When Trade was King
Inevitably I find myself behind on my summer reader list. But I can recommend Palermo, City of Kings, by renowned Mediterranean scholar Jeremy Dummett.
Why Palermo? What more is there to know about Sicily’s capital city beyond what Francis Ford Coppola taught us in his Godfather trilogy? Plenty as it turns out. With trade-related cauldrons percolating worldwide, it is worthwhile to consider what trade meant to an ancient people whose net worth was measured by the quality of goods they could buy and sell.
Centuries before its grim association with organized crime, Palermo was a city of light, a celestial point in the late-Middle Age commercial revolution. First under Arab administration in the tenth century AD and later under the Normans and Germans, the city was the seat of power of an island coveted for its fertile soil and abundant fresh water harnessed by canals and aqueducts. Farmers developed such new crops as cotton, rice, silk, sugar cane and alfalfa. The island enjoyed a near-monopoly over the global tuna trade after enterprising fishermen pioneered the concept of interlocking nets. Palermitani tailors boasted European and Scandinavian royalty as clients for their luxury silk garments.
As the economy thrived, so too did academia and the arts. As Dummett puts it, “Here prosperity grew on the back of successful trading with other cities around the Mediterranean. Arts and sciences flourished and [Sicilian] learning impressed the world.”
Reading Dummett’s book, it struck me that the history of human industry is best told in two parts. There is the global economy that prevailed for most of recorded time as clusters of city-states whose economies rose or fell on the strength of their terms of trade. Consider the Nabataean trajectory for example. In the 2nd century BC in what is now Jordan, they controlled the main toll road connecting Europe and Central Asia and the trade concession that went with it. Made redundant by the Roman conquest, the Nabataeans packed up their grip, headed south and achieved their second act as olive-oil barons.
This was the libertarian, “eat what you kill” way of antiquity and the borderless trade routes that sustained it. It was replaced by the nation-state world we live in today which, as a trade order peaked in the 1990s with the success of the Uruguay Round – the seminal round of multilateral talks held under the framework of the General Agreement on Tariffs and Trade – hit the wall with the collapse of the Doha Round and is now more-or-less rudderless. Though trade today accounts for a not-insignificant 30% of global GDP, it is undercut by subsidizes on all sides and a proliferation of trade deals that often conflict with the protocols of the World Trade Organization – the so-called “spaghetti bowls.” The WTO, meanwhile, is a Leviathan in search of itself. No longer content with tariff reduction, it now mediates non-core but still important issues like labor conditions and environmental standards.
Whether or not you approve of this state of affairs, reciprocity of interests between public agencies and Fortune 200 companies – in this case make-work for sweetheart deals – usually results in long and happy equilibriums. That is one of the conclusions of a recent study on trade by JPMorgan. Among other things it argues that vested powers will, by weight of their authority, save our global trading system from meaningful change, let alone the kind of wholesale reform demanded by the current Trump administration.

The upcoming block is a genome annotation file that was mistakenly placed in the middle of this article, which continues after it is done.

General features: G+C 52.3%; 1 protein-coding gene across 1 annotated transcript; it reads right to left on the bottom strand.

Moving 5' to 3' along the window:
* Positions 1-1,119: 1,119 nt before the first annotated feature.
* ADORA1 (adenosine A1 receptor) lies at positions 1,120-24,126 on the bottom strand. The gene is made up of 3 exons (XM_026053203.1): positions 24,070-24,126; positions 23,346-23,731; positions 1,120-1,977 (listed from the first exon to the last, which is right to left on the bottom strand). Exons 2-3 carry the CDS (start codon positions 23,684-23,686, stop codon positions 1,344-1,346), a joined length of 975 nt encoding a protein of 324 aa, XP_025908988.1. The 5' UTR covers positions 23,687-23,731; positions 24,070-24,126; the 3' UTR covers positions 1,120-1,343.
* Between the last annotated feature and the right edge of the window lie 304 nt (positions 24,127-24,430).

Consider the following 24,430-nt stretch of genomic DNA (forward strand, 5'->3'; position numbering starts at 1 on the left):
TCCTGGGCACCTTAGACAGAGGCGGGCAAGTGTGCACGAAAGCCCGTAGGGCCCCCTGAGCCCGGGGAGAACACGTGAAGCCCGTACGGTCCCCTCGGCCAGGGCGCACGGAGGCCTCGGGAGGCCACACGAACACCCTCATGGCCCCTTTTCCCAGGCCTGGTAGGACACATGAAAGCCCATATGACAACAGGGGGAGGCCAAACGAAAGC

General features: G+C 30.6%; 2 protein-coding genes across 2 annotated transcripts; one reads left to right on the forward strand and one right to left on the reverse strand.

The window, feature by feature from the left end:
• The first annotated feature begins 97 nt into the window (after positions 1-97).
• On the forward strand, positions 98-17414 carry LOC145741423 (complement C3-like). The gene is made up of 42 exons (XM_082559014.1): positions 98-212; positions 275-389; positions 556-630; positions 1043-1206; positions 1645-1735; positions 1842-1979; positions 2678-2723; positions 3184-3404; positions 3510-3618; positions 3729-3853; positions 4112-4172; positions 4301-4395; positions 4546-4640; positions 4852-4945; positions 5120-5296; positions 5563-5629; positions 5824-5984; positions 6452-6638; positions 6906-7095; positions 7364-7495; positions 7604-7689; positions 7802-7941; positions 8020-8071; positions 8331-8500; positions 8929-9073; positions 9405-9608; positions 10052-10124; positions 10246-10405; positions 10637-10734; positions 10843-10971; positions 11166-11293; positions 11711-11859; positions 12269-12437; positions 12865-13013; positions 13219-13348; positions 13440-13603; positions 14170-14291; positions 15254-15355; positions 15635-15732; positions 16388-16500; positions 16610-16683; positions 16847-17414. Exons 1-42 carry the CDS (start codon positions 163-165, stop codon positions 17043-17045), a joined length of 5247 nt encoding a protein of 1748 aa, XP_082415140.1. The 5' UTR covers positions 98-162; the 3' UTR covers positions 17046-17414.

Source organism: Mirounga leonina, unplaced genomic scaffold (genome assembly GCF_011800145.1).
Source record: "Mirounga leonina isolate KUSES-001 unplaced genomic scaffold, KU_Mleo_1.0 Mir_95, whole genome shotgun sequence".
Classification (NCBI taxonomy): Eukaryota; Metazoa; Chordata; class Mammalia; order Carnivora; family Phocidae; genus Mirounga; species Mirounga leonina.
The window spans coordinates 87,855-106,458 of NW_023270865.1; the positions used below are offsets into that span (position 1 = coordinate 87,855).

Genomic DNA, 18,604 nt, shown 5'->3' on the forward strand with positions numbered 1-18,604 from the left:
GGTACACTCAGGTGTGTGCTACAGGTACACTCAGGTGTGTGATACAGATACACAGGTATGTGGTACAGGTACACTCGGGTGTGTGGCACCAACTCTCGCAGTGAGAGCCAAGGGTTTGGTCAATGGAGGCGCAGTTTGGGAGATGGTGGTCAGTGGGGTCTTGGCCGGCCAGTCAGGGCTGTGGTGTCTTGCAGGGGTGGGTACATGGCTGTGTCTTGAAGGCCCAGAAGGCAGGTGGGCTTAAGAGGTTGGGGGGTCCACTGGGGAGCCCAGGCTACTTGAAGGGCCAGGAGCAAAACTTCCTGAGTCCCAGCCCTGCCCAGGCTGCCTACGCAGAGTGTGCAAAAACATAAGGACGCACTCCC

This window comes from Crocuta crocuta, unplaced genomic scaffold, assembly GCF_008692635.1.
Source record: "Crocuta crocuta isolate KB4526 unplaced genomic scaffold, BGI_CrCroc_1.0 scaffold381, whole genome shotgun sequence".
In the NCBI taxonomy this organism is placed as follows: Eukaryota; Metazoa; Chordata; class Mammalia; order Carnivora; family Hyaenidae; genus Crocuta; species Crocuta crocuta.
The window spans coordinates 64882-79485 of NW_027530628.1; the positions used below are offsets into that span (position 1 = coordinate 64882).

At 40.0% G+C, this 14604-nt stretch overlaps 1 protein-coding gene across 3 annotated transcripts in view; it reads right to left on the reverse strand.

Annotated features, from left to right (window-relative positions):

The study notes the high rate of “inertia,” or the weak impact tariffs have had on the global economy since the mid-1990s, which it attributes to such irreversible factors as extensive trade integration, longer supply-chains, regional trade blocs and the fear of tit-for-tat tariff escalation. If tariffs are prone to inertia, so too does the infrastructure of trade enshrine the status quo.
Until now, JPMorgan implies, the threat of a trade war was preempted by negotiation or, failing that, threats of tariff reciprocity among interested parties – think agro-giants, Big Pharma, banks and airlines. “One of the results of greater trade integration over time,” the paper argues, “is the concentration of trading activity in larger firms [which] implies a trend toward larger players in international transactions and more heft behind threats of retaliation in response to tariffs.” In this way, recent punitive tariffs such as US countervailing duties on Canadian lumber or anti-dumping duties on Chinese steel have remained isolated events. “The protectionist direction,” according to JPMorgan, “is unlikely to go all the way to its limits.”
Anfield shares this prognosis and has for some time. At the same time, we support a critical evaluation of US trade policy.
Keep in mind that “Tariff” is jargon for “Tax” and that taxes are famously inefficient when it comes to modifying consumer behavior. (Generations of so-called “sin” taxes have done little to curb smoking and alcohol consumption, for example). Similarly, tariffs are more useful as menacing cudgels than as practical elements of trade policy for the reason cited by JPMorgan—in this globalized world, they are too easily neutralized by threats of retaliation, means of substitution and the weight of the world’s trade infrastructure.
So go in peace and don’t fear the Tariffs!
 Mandel & Anderson, What is a trade war, and are we in one?, JPMorgan Asset Management, July 2018